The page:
Nietzsche's materialist view of St. Paul’s conversion paints it as a purely psychological phenomena and the creation of the Church a grand projection of his weakness. But this requires another assumption: that Paul’s weaknesses followed him into his Christian life. The notion that Paul fled Pharisaism because of weakness is fueled by a faulty reading of passages such as that found in Romans where Paul compares Jewish conversion to Christianity to remarriage following the death of a spouse. Jews, ‘through the body of Christ have become dead to the Law and so you are able to belong to someone else, that is, to him who was raised from the dead to make us live fruitfully for God.’[vii] Paul openly addresses the difficulty he found in being faithful to God’s law, writing that ‘The commandment that was ordained to life, the same was found to be unto death to me. For sin, taking occasion by the commandment, seduced me: and by it, killed me.’[viii] What Paul is attempting to convey also finds expression in Genesis. Eve, aware of God’s commandment, is approached by the Serpent who tells her that she will not die if she eats of the tree in the middle of the garden, ‘For God knows that when you eat from it your eyes will be opened, and you will be like God, knowing good and evil’[ix]. Like Eve–because of Eve–Paul is aware of good and evil through the commandments which he accepts to be from God, and therefore is liable to be captivated by the devil into flouting these laws for transient pleasure due to his human frailty. This notion finds its most succinct expression in Paul’s second letter to the Corinthians when he writes that ‘The letter killeth, the spirit quickeneth.’[x] Letter without the spirit, Paul infers, is akin to spiritual death.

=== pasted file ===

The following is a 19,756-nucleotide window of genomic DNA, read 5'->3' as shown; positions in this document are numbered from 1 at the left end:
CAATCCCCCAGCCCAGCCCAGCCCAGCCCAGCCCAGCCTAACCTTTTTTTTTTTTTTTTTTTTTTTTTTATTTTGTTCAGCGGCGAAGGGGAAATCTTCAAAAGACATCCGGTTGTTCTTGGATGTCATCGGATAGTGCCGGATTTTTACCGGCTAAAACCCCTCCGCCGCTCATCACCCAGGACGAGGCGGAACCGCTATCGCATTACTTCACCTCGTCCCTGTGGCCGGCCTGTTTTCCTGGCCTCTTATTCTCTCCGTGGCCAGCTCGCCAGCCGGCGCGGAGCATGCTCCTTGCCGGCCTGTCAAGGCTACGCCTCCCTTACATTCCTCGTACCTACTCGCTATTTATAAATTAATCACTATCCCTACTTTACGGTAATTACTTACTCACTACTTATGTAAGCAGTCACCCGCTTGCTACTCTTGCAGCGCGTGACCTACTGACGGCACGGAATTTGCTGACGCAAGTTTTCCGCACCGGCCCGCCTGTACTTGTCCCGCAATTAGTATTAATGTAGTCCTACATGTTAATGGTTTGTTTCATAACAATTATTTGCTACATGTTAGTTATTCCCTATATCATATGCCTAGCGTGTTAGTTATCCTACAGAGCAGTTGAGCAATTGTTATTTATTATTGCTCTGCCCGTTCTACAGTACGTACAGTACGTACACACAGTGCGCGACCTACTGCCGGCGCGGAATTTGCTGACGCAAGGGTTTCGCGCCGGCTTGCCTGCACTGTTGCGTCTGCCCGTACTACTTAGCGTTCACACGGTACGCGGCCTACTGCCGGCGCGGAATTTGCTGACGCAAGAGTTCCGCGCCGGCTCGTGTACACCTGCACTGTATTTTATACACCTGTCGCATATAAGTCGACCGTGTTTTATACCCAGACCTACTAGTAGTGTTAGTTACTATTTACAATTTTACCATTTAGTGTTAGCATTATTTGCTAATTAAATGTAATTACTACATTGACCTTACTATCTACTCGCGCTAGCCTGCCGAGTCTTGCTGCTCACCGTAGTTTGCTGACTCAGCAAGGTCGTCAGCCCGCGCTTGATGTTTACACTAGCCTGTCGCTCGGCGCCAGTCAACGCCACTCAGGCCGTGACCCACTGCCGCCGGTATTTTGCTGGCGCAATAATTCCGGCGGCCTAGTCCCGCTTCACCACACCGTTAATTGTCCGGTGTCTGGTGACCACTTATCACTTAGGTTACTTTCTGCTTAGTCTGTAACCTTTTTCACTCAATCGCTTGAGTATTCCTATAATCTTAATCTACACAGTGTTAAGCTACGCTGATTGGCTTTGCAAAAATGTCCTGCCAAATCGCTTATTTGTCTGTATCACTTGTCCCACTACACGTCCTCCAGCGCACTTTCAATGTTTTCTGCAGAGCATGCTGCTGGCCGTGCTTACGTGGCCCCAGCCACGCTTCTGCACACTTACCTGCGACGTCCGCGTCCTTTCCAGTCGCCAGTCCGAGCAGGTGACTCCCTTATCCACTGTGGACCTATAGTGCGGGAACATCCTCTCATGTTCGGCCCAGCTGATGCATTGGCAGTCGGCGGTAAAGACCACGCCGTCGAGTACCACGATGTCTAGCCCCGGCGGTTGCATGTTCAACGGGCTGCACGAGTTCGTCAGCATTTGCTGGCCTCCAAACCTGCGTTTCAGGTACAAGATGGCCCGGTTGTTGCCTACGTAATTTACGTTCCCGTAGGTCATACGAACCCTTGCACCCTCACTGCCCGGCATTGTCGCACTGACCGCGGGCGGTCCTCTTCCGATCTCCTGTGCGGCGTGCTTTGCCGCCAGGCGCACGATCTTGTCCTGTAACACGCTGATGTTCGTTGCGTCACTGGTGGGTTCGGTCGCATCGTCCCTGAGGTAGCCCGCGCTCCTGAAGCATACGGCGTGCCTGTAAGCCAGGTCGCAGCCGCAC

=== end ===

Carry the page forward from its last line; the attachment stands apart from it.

To any religious person who adheres to the genealogy of the bible Paul’s intimations make perfect sense. Abraham, the father of the Hebrews, lived without the revelation of Mosaic Law, yet he ‘was sanctified through faithful adherence to the voice of God.’ St. Paul uses Abraham’s example in his epistle to the Galatians when he writes: ‘Abraham believed God, and it was reputed to him unto justice. Know ye therefore, that they who are of faith, the same are the children of Abraham.’[xi] In this epistle Paul was primarily concerned with addressing controversies that hung over the early Christian communities, threatening to disjoint them, specifically that of Judaizing, and whether the gentile converts were still bound by Mosaic Law. Expounding on his assertion that they were not, Paul opined that the Law ‘was set because of transgressions, until the seed should come, to whom he made the promise, being ordained by angels in the hand of a mediator.’[xii] Continuing, St. Paul argues that for the Hebrews,

the law was our pedagogue in Christ, that we might be justified by faith. But after the faith is come, we are no longer under a pedagogue. For you are all the children of God by faith, in Christ Jesus [...] And if you be Christ's, then are you the seed of Abraham, heirs according to the promise.[xiii]